Labour History

Labor, Capital and Land: The Transnational Dimensions of the 1910 Federal Land Tax

Labour History (2013), 105, (1), 113–129.

Abstract

While Australian labour historians have devoted attention to land radicalism in the 1890s, its continuation into the 1900s has attracted less attention. This article highlights the importance of land taxation in federal Labor politics, focusing on the struggle surrounding the progressive land taxes introduced by Andrew Fisher’s government in 1910. It uses these struggles to engage with a recent transnational turn amongst labour historians, highlighting the heavy influence by New Zealand precedents, and the ways debates drew on a global vocabulary of examples. Nonetheless, these transnational influences were deployed in the service of locally (or nationally) determined goals. This contrasted with capital’s organisationally integrated transnational campaign against the tax, led by the London-based pastoral finance lobby. Finally, an examination in the defeat of this lobby suggests that the attraction of the nation state to politicised labour was in part a product of the more intensive globalisation of capital.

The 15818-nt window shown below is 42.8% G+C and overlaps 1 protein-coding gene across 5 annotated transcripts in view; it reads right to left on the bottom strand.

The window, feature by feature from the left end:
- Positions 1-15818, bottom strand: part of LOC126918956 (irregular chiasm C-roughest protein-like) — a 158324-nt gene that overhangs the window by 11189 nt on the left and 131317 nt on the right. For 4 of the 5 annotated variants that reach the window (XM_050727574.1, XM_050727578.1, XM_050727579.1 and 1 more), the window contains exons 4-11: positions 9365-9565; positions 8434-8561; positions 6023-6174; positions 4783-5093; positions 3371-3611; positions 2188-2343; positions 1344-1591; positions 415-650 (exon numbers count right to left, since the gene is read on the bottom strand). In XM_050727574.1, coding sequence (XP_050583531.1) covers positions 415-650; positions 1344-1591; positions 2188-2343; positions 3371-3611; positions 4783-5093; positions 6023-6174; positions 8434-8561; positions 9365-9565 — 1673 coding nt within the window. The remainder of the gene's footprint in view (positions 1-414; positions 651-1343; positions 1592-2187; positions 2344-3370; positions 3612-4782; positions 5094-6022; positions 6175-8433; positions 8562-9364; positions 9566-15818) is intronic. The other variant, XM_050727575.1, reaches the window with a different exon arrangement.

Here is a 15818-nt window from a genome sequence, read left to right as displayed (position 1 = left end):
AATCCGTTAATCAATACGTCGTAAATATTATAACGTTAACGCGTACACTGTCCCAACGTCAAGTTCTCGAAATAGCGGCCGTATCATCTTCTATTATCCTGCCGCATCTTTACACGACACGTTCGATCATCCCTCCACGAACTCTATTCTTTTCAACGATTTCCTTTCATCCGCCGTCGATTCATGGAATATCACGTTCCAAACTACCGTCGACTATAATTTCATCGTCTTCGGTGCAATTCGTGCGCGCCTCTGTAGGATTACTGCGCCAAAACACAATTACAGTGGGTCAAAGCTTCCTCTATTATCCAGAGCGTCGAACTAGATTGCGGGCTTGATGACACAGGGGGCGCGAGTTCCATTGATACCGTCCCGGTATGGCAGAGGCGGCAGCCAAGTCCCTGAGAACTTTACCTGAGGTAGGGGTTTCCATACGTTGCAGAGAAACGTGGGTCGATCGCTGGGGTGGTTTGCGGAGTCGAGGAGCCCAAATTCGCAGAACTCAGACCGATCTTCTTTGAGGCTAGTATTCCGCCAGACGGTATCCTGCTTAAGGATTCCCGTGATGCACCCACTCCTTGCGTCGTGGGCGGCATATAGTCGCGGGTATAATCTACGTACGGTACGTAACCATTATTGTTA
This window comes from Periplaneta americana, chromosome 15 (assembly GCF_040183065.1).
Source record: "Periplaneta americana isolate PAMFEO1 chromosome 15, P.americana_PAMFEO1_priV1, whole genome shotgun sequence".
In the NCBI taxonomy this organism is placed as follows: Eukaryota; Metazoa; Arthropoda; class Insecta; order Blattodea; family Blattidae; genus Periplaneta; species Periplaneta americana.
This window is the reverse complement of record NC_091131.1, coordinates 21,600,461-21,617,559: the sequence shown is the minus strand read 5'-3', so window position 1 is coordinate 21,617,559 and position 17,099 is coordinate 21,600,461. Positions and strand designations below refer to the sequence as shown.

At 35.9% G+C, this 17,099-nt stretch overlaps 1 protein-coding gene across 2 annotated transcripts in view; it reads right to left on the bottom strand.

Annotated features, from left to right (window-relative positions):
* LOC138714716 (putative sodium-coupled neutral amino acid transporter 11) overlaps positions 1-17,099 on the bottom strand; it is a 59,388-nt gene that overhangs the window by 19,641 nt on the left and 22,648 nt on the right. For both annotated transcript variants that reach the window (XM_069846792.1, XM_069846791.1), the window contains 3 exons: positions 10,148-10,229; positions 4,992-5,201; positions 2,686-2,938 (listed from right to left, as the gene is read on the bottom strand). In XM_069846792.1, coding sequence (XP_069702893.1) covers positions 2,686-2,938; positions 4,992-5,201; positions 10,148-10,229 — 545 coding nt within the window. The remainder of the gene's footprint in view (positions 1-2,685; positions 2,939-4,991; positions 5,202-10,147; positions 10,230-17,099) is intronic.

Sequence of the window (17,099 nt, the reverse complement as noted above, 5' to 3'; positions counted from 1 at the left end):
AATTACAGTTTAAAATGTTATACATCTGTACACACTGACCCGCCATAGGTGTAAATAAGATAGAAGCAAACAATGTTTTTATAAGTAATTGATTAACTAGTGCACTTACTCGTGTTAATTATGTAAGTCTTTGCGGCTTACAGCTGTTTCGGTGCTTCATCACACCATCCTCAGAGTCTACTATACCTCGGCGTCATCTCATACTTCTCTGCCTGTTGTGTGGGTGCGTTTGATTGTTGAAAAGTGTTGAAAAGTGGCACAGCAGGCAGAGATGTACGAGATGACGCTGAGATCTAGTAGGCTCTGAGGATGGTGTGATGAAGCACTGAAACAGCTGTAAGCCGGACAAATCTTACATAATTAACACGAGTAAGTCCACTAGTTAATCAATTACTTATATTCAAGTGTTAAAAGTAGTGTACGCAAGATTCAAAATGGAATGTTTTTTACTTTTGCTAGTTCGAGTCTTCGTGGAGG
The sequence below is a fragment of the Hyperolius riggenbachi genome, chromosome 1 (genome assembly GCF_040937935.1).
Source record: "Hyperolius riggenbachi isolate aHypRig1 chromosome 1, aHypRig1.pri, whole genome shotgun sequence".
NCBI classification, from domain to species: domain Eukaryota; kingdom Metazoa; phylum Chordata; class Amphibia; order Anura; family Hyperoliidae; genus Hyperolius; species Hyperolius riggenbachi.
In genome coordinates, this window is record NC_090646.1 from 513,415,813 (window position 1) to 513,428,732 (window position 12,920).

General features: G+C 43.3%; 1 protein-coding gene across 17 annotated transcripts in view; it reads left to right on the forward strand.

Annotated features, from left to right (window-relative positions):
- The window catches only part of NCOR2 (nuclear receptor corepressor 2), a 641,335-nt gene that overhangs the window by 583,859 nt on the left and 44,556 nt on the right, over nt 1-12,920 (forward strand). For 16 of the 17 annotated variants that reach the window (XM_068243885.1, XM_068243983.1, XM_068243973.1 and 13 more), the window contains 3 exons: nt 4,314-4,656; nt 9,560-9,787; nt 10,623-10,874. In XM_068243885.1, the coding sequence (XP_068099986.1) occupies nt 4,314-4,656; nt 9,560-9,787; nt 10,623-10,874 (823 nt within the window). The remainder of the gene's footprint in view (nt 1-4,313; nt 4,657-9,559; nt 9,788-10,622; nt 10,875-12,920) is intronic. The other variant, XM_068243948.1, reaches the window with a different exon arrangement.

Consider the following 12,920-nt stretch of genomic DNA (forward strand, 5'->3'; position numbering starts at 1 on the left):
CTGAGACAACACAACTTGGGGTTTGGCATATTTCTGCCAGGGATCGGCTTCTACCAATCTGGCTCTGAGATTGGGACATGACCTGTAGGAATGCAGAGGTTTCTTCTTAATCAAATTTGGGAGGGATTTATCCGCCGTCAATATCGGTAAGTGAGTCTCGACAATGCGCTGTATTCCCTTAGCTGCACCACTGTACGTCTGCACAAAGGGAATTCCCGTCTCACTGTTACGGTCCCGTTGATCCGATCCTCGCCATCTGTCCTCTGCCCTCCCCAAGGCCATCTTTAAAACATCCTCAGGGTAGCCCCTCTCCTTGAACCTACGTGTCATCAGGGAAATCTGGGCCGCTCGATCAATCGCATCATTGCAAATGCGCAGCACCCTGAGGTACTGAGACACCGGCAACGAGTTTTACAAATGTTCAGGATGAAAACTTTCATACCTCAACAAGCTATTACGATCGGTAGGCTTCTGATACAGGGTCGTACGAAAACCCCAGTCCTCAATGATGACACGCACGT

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Footnotes

*I would like to thank Dr Andrew Newby, Dr Frank Bongiorno, the participants of the Australian Studies Seminar at King’s College London, and the two anonymous referees ofLabour Historyfor comments on earlier versions of this article. All errors remain, of course, my own. Google Scholar

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Dilley, Andrew